Dutch DJ and producer Sophie Francis is most definitely an electronic music prodigy you need to have on your radar. Passion, a go-get-’em attitude, and talent is what is allowing Sophie Francis to surface at some of the most world-renowned shows, including Ultra Music Festival in Miami, Florida and a back-to-back set with Martin Garrix.

Francis started perfecting her craft at the young age of 14. She secured a residency at a local bar that allowed her to work on her skills in front of a live audience. Back in 2015, Always Management picked her up and had her playing at weekend festivals around the world. Francis signed a deal with Spinnin’ Records in late January of 2017, and then released her first single “Without You” on February 17th. She’s already accumulated support from Martin Garrix and Oliver Heldens among others.

As a DJ, what is your most memorable moment and why? 

In the past year I’ve gained a lot of memorable moments. It’s hard to pick only one! Playing my first festival in Valencia for 35,000 people is very high on my list. I loved the energy, and it gave me a big adrenaline rush to perform for so many people. When my set time was done, I didn’t want to leave the stage. Haha! It was amazing! But also playing a spontaneous back-to-back set with Martin Garrix was really cool. And playing at Ultra Music Festival Miami, of course!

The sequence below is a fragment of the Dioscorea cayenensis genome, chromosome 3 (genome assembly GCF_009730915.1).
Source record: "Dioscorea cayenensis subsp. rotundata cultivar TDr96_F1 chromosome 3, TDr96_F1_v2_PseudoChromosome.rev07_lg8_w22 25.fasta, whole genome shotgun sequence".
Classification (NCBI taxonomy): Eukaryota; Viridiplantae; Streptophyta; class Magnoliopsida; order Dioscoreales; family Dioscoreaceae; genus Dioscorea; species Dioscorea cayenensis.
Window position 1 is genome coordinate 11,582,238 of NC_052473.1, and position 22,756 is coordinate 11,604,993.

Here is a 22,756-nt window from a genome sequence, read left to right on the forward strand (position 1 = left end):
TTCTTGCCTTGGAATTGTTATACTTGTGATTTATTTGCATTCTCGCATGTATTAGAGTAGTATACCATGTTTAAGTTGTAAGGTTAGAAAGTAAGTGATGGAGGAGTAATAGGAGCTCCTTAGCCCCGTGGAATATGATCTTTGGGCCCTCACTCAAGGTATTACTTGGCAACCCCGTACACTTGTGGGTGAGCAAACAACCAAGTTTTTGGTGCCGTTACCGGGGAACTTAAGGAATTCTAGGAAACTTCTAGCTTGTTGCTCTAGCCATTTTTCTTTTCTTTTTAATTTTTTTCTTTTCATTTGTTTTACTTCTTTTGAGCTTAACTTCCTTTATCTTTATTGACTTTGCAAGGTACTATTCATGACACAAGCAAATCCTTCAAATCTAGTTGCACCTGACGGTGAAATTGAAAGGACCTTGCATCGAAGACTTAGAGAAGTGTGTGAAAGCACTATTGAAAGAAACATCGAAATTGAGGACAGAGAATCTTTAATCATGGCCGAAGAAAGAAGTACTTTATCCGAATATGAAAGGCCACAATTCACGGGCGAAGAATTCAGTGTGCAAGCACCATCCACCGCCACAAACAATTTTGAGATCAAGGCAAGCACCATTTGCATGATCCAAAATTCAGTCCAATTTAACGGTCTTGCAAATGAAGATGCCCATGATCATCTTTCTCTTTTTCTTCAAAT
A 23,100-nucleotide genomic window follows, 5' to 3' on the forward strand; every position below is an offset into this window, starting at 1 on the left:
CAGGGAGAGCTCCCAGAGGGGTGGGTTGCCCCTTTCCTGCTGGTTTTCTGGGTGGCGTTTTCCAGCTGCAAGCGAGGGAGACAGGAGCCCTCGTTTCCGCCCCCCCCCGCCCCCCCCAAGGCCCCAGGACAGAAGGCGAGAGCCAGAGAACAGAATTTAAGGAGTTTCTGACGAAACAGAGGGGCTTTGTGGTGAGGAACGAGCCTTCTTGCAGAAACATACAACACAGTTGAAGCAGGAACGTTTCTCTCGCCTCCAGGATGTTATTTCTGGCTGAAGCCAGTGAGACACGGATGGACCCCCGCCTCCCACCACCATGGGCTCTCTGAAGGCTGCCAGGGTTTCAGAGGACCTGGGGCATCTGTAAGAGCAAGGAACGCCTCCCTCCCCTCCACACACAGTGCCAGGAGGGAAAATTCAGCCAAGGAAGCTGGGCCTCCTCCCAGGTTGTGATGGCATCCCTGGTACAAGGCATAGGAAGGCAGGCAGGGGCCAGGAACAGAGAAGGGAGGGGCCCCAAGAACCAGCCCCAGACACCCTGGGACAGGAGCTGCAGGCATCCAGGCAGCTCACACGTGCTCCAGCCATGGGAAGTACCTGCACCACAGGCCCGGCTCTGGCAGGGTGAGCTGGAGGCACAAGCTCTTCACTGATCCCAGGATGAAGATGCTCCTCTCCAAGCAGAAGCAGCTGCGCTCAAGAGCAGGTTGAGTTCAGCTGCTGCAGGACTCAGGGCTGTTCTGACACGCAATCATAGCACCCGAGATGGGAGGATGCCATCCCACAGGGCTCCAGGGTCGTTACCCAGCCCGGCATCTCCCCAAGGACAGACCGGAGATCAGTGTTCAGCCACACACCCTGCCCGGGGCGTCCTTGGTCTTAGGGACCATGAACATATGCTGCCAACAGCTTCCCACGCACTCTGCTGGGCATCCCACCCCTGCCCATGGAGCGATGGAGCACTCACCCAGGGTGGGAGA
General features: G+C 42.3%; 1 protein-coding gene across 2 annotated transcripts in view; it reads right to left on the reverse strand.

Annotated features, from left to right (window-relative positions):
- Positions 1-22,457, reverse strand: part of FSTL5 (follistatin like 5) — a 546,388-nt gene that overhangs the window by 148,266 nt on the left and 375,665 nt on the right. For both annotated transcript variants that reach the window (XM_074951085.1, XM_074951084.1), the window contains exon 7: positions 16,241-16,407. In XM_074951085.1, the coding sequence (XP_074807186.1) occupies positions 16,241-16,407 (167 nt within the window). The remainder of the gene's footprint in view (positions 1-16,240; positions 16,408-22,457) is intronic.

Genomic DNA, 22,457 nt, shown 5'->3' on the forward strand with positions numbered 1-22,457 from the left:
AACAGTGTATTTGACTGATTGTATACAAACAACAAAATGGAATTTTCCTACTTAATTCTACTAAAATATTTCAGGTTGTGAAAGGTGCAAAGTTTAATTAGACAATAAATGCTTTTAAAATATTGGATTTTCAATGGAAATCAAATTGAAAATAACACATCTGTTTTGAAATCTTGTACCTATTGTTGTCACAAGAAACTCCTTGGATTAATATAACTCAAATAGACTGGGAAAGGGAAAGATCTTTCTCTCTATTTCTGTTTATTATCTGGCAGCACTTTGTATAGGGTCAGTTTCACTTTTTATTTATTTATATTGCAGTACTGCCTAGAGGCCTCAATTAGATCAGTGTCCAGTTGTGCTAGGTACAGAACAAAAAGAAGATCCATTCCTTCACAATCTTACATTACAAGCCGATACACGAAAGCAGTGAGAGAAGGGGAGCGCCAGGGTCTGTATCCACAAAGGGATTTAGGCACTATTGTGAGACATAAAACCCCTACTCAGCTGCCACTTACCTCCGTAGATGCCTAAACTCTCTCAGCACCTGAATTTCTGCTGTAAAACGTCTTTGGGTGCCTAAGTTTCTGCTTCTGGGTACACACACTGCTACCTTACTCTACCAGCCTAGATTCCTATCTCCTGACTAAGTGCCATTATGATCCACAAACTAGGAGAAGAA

As a producer my highlight would be hearing “Walls” on the radio for the first time. Entering all national radio playlists and becoming the 538 Dance Smash was also a highlight. Every time I play my music and I see people singing along, I still get goosebumps!

Over the next 5 to 10 years, what is something you’d like to accomplish? A life goal? A dream? A performance or collaboration? It can be anything! 

It would be so cool to be able to make a living with my love and passion for music, and keep a steady career for the long-term. Growing as an artist, developing my music skills, some cool and different show concepts, traveling the world… and reaching all the corners with my music. The music industry really is a men’s world. It’s harder for women, having to prove yourself more than twice, so it would be super cool if I’d be able to do this at a top level, gaining the support of my male colleagues.

Where do you see the EDM scene headed in the near future? How will you continue to contribute to it?

I think the EDM scene is very broad with so many different styles, constantly moving and blending with other genres. The trends per territory are constantly changing. For example, the scene is getting lots of attention in Asia right now; it’s about to explode big time. My way of contributing will be giving my best to make good music and to reach as many people as possible. To show the good energy that EDM music brings you.

There are a lot of really popular tracks out there right now. What’s one that really doesn’t tickle your fancy? 

There are no tracks that I’d judge negatively. Think that each track is made by writers, musicians, singers, and sound engineers that are putting so much effort, passion, and resources on the creative process to achieve what they see as the best result. I know how hard it can sometimes be to get the track that is perfect for you.